Each of the five molecular groups had a particular association with genetic polymorphisms, further indicating a significant underlying biology for each group. Most notably, for any of the three groups with IDH mutation, patients were six times likelier than the general population to have a single-nucleotide polymorphism on chromosome 8q24. "That's an order of magnitude similar to the BRCA mutations found in some families with breast cancer," Dr. Lachance notes.
As a clinician, Dr. Lachance already sees the study's predictive value. He recalls a recent visit with a patient who had a recurrence eight years after treatment for grade III astrocytoma. "It turns out that, according to our study's data, the median survival of patients with her molecular markers is eight to 10 years," Dr. Lachance says. "We must focus on thinking about the fact that there truly are biologically different subtypes of glioma."
Clinical trials and treatments
MRI showing large, deep glioblastoma
MRI scan of the brain of a 62-year-old woman showing a large, deep glioblastoma in the left temporal lobe and thalamus.
Focusing on molecular subgroups of gliomas might well facilitate the development of better-targeted therapies. At Mayo Clinic, the search for improved glioma treatment also encompasses efforts to find individualized treatments, including clinical trials of immunotherapies for glioblastoma.
One of these trials involves a vaccine for patients with newly diagnosed glioblastomas. The immunotherapy uses clinical-grade brain-tumor cell lines developed in the Mayo Clinic Human Cellular Therapy Laboratory as well as dendritic cells cultured from an individual patient's white blood cells. The Food and Drug Administration has approved an expansion of the initial study from eight patients to 20.
"This treatment looks very promising," says Ian F. Parney, M.D., Ph.D., a consultant in Neurosurgery at Mayo Clinic's campus in Minnesota. "The therapy is safe, and we're seeing evidence of some immune responses."
A second trial is studying heat shock protein peptide complex treatment for recurrent glioblastomas. The vaccine in that trial is made from an individual patient's tumor. "We have to get about 7 grams of tumor to make the vaccine. So not every patient is eligible," says Dr. Parney, who co-chairs the large, multicenter study through the Alliance for Clinical Trials in Oncology. "But for patients who are eligible, the initial results have also been very promising."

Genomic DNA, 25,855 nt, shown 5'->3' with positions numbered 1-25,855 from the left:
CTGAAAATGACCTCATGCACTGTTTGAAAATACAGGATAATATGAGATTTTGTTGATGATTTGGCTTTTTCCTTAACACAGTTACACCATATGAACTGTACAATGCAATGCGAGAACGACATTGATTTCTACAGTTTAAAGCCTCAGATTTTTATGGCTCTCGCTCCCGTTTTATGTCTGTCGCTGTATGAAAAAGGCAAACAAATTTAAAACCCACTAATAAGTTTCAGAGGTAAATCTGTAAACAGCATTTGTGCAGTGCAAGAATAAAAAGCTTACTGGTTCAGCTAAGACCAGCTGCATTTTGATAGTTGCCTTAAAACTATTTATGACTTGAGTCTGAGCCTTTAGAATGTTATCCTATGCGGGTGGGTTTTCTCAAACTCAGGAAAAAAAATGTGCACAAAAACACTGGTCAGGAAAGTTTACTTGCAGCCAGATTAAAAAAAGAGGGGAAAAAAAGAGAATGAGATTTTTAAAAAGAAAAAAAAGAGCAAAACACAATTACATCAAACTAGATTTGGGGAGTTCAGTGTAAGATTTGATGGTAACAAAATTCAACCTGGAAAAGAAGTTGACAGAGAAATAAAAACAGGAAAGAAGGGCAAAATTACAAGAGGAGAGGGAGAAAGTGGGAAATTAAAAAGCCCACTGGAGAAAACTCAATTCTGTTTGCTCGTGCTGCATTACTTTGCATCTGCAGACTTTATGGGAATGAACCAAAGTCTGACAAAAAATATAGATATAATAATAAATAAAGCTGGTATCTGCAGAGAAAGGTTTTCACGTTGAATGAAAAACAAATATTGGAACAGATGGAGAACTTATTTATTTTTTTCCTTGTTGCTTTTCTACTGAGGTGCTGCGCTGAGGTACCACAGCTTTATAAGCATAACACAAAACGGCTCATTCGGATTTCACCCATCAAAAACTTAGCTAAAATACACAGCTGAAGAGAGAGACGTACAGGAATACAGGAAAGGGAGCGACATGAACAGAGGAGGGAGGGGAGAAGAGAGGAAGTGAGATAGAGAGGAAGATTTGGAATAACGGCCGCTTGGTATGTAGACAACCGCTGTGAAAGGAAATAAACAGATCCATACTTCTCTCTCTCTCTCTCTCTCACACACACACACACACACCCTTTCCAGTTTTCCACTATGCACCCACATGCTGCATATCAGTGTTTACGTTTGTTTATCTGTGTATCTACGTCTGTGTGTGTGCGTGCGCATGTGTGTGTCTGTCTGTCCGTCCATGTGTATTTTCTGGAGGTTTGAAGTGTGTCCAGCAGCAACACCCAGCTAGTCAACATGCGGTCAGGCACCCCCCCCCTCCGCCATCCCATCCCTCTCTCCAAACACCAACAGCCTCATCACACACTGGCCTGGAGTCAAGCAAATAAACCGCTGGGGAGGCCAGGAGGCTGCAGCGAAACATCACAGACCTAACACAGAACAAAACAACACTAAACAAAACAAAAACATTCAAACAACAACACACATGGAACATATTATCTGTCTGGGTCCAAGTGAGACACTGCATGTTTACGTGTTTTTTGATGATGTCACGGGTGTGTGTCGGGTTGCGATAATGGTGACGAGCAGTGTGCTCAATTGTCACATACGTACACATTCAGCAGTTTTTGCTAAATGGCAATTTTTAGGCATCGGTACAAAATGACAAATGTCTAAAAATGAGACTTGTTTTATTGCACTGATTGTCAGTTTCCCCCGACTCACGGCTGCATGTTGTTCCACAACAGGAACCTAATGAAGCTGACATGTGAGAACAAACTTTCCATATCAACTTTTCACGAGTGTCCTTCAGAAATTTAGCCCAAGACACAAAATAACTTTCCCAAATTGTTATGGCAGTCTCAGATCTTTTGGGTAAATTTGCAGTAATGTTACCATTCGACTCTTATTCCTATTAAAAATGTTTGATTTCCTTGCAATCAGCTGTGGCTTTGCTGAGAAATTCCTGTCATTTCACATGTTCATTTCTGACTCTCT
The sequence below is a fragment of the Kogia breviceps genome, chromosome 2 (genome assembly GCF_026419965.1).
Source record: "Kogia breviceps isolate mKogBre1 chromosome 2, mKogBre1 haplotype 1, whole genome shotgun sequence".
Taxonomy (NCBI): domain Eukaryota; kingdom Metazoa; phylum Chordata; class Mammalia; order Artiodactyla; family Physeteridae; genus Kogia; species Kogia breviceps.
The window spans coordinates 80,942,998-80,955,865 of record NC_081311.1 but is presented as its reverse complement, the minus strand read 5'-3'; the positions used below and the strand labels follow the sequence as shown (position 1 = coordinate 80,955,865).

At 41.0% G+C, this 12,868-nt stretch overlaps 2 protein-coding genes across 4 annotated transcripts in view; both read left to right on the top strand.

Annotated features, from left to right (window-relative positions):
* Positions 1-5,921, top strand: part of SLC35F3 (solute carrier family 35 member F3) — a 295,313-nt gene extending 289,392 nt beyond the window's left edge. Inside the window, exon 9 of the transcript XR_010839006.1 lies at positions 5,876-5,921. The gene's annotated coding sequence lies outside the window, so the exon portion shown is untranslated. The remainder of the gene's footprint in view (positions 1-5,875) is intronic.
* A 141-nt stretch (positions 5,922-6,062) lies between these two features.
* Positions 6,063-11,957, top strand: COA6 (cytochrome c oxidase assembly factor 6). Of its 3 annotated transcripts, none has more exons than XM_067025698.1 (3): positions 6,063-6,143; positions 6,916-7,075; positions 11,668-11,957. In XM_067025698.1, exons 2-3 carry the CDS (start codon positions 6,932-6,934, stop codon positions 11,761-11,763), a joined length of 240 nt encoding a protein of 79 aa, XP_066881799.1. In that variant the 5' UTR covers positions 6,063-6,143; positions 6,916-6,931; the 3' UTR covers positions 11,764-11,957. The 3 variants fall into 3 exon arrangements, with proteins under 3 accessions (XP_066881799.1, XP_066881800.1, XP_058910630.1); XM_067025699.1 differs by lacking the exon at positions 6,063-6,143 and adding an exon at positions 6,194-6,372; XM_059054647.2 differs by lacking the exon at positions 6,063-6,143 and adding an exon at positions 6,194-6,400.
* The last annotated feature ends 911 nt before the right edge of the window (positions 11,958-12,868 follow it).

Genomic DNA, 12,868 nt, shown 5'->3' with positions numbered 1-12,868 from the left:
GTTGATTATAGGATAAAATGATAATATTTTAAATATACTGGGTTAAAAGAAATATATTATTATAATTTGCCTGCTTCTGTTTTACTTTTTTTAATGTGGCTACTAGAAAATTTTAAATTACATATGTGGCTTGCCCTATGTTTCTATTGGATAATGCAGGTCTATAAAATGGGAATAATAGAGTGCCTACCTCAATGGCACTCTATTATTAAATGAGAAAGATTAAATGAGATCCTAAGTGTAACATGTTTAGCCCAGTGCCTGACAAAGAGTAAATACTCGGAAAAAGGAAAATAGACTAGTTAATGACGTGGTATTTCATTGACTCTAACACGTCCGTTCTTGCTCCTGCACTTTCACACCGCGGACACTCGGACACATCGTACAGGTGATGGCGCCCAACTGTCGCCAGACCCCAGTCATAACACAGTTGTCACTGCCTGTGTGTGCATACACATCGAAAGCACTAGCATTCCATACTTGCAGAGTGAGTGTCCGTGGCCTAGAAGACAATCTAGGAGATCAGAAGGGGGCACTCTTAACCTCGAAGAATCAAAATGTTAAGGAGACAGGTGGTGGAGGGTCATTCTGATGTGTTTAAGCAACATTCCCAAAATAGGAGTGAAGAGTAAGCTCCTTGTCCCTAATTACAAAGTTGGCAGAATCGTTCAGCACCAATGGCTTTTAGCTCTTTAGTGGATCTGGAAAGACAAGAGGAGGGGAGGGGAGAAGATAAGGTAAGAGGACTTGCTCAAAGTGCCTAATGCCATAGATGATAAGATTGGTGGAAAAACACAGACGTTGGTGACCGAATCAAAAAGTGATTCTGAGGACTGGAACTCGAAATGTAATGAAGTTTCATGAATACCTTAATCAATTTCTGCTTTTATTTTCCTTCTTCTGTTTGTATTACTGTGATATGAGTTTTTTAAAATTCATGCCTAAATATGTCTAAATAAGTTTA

Therapies based on the measles virus also are in clinical trial, for patients with recurring grade III or grade IV brain tumors. "We're seeing some clear biological effects from the virus, so we're very hopeful going forward," Dr. Parney says.
Plans for additional trials of viral and immune therapies are in development. These trials will involve:
- A dendritic cell vaccine for patients with recurring glioma. The vaccine is similar to the one being tested in newly diagnosed patients but also includes a patient's own lymphocytes. "We're not only giving patients the vaccine to stimulate their immune systems. We're giving them back a little bit of their own immune systems to respond to that vaccine," Dr. Parney says.
- An immune checkpoint inhibitor to modulate the immune systems of patients with newly diagnosed glioblastoma.
- A reovirus treatment for children and young adults with brain tumors. Unlike the measles virus treatment, which is injected directly into the brain tumor, the reovirus treatment is intravenous.
"This is a very exciting time for brain tumor research," Dr. Parney says. "We're really beginning to see new treatments that make a difference in the lives of the people with these tumors."
For more information
Eckel-Passow JE, et al. Glioma groups based on 1p/19q, IDH and TERT promoter mutations in tumors. New England Journal of Medicine. 2015;372:2499.